There is no doubt that the two public remarks that US President Barack Obama had before young Israelis and Palestinians on the same day, but at two different locations — occupied Jerusalem and Ramallah — last week were “memorable” for the new positions he expressed and the ones he avoided repeating or highlighting. A lonely heckler’s comment in occupied Jerusalem, in the midst of a large young Israeli audience — which seemingly included some Arabs, estimated at some 2,000 — was hardly intelligible on international television, but the president dismissed the interruption comically, a reaction which was applauded loudly.
For example, the president never repeated a remark he made several years ago that occupied Jerusalem must never be divided. On the other hand, he did not ask Israel to halt construction of colonies as he had done previously, but he used the word “occupation” — a term hardly used by American officials and the media in describing the growing Israeli presence within West Bank colonies, now estimated at half a million. He urged his young, enthusiastic Israeli audience to empathise with their Palestinian neighbours living under occupation. He declared: “Put yourself in their shoes — look at the world through their eyes ... It is not fair that a Palestinian child cannot grow up in a state of her own and lives with the presence of a foreign army that controls the movements of her parents, every single day.”
In other words, he added, if Israeli colonies continue expanding, it will be “very difficult to square with a two-state solution”. It was apparent that Obama had wished to avoid on his first visit as president to Israel, the Occupied Territories and Jordan to see the infamous Israel wall that divides Israel from the West Bank. His scheduled choice was to travel aboard his helicopter to visit the Church of Nativity, where Jesus is believed to have been born in Bethlehem — a step that irked Palestinians. However, thanks to the grace of God, as one Palestinian put it, a rare sandstorm hit the region, compelling Obama to travel by car, passing through the obnoxious wall which is 760km long.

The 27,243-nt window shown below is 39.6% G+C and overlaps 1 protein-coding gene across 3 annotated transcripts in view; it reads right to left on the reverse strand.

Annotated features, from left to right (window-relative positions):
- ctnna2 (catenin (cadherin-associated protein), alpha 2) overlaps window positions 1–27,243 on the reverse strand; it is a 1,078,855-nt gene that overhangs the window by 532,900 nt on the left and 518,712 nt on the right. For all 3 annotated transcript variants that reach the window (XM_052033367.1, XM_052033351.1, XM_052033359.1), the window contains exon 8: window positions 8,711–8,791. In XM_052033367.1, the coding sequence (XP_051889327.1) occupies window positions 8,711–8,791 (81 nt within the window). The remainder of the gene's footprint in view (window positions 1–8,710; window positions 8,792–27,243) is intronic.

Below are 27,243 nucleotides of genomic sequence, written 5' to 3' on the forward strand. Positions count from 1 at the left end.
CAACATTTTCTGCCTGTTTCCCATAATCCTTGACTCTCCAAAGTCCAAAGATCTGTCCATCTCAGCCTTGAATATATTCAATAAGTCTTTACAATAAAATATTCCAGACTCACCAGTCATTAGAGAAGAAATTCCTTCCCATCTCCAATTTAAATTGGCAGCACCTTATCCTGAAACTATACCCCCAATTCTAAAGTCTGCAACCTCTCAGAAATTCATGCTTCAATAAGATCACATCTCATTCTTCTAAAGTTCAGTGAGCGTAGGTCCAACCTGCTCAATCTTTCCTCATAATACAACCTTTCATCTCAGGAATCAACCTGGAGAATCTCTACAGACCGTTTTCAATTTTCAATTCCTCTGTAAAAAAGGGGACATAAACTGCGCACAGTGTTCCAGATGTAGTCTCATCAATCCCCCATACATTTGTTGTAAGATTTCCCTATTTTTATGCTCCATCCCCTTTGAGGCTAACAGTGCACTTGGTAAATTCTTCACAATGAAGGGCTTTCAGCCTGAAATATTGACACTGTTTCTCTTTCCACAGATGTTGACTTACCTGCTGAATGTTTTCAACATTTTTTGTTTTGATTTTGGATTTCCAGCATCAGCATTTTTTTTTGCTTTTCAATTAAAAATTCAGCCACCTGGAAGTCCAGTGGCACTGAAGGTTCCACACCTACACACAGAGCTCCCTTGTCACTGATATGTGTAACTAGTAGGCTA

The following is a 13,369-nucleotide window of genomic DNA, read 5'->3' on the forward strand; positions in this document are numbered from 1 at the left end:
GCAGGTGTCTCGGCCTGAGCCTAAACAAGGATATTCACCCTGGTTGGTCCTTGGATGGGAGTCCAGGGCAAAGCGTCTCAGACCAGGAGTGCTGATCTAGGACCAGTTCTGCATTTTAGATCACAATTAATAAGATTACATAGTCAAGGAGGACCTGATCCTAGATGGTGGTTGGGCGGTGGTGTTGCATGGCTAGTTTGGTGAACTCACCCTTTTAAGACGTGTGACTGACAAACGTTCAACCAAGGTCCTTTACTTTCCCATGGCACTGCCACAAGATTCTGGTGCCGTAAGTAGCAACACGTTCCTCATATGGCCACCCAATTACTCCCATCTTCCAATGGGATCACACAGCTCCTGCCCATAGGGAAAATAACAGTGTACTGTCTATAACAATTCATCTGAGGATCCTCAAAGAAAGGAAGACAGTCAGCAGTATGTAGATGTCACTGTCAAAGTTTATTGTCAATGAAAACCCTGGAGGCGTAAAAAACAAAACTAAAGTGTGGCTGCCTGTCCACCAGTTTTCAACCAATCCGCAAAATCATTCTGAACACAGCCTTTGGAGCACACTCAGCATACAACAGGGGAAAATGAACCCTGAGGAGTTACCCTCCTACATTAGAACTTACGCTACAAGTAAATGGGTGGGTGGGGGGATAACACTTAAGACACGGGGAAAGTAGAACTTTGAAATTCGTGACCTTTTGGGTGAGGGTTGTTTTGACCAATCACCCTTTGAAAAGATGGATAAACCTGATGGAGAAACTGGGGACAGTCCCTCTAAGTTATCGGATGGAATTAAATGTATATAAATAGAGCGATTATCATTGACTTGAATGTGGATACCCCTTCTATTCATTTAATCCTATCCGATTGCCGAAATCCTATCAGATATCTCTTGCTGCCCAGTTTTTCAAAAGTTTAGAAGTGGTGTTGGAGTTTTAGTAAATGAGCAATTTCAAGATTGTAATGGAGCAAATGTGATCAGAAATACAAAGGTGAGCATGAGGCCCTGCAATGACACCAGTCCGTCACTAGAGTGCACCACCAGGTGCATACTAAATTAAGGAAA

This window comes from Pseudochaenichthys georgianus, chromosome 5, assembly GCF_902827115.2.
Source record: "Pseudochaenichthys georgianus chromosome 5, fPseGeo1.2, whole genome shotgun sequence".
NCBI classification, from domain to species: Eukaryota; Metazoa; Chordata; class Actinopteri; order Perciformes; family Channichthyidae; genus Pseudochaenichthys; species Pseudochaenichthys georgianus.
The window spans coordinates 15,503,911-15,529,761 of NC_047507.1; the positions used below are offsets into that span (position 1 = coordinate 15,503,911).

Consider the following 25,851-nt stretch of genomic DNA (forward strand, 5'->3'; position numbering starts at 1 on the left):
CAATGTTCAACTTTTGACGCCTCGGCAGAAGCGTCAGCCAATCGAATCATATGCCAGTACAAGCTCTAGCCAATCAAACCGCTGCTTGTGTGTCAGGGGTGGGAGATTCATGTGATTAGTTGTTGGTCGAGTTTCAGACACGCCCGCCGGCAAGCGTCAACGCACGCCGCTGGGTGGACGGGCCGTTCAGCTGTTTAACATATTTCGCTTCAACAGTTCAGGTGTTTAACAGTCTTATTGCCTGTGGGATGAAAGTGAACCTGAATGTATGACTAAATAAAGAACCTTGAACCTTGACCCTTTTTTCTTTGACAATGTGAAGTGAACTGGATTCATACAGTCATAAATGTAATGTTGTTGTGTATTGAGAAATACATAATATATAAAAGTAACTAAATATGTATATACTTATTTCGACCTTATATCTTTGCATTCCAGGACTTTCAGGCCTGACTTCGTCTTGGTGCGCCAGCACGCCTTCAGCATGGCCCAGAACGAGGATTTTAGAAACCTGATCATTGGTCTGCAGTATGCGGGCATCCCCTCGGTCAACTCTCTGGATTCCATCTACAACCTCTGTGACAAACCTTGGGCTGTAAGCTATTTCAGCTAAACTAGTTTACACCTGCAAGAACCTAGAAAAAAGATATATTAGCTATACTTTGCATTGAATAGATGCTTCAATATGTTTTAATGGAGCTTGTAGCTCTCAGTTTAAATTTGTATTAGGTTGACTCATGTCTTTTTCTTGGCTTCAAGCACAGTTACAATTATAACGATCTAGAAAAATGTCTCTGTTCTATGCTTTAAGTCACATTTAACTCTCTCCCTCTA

One would have expected Obama to follow the footsteps of president Ronald Reagan, who had challenged Soviet leader, Mikhail Gorbachev, during a visit to the Brandenburg Gate near the Berlin Wall on June 12, 1987, when he famously declared “tear down the Wall”. The wall was demolished two years later. Even if Obama would not care to imitate a Republican president, he could have, as long as he was in the Holy Land, copy what Yusha Bin Nun, the prophet, did in nearby Jericho where, with the help of priests who had made “a long blast with a ram’s horn” that prompted the locked residents of Jericho to “shout with a great shout, and the wall of the city fell down flat ...”
The visit of the American president was lacklustre, except for his greatest achievement, namely the surprise Turkish-Israeli reconciliation. What Benjamin Netanyahu, the Israeli Prime Minister, may discover is that his Turkish counterpart is very much unlike the one he knew before their fallout over the Israeli attack on the Turkish flotilla that was heading to the besieged Gaza Strip. Turkish Prime Minister Recep Tayyip Erdogan, who had insisted in the terms of the reconciliation that Israel would end its embargo against Gaza, will also be visiting the Palestinian President, Mahmoud Abbas in Ramallah and both are said to be planning a trip to Gaza.
Whether the upcoming visit to Gaza and the recent talks that US Secretary of State, John Kerry, had in the region at the end of Obama’s Mideast tour will yield any serious negotiations is too early to tell. The stumbling block that remains is Israel’s refusal to halt its expansionist schemes in the Occupied Territories and the failure of reconciliation between Abbas’s Fatah and Hamas, now led by Khalid Mesha’al.
The only hope remains with Obama, who has seemingly improved his relationship with the Israeli leadership.
In the meantime, he ought to resurrect some even-handedness, once the favoured policy line of past American administrations, a line that Secretary Kerry seems capable of undertaking as he recently demonstrated in Afghanistan. Israel, in turn, cannot afford to remain isolated much longer in the Middle East.
George S.Hishmeh is a Washington-based columnist. He can be contacted at firstname.lastname@example.org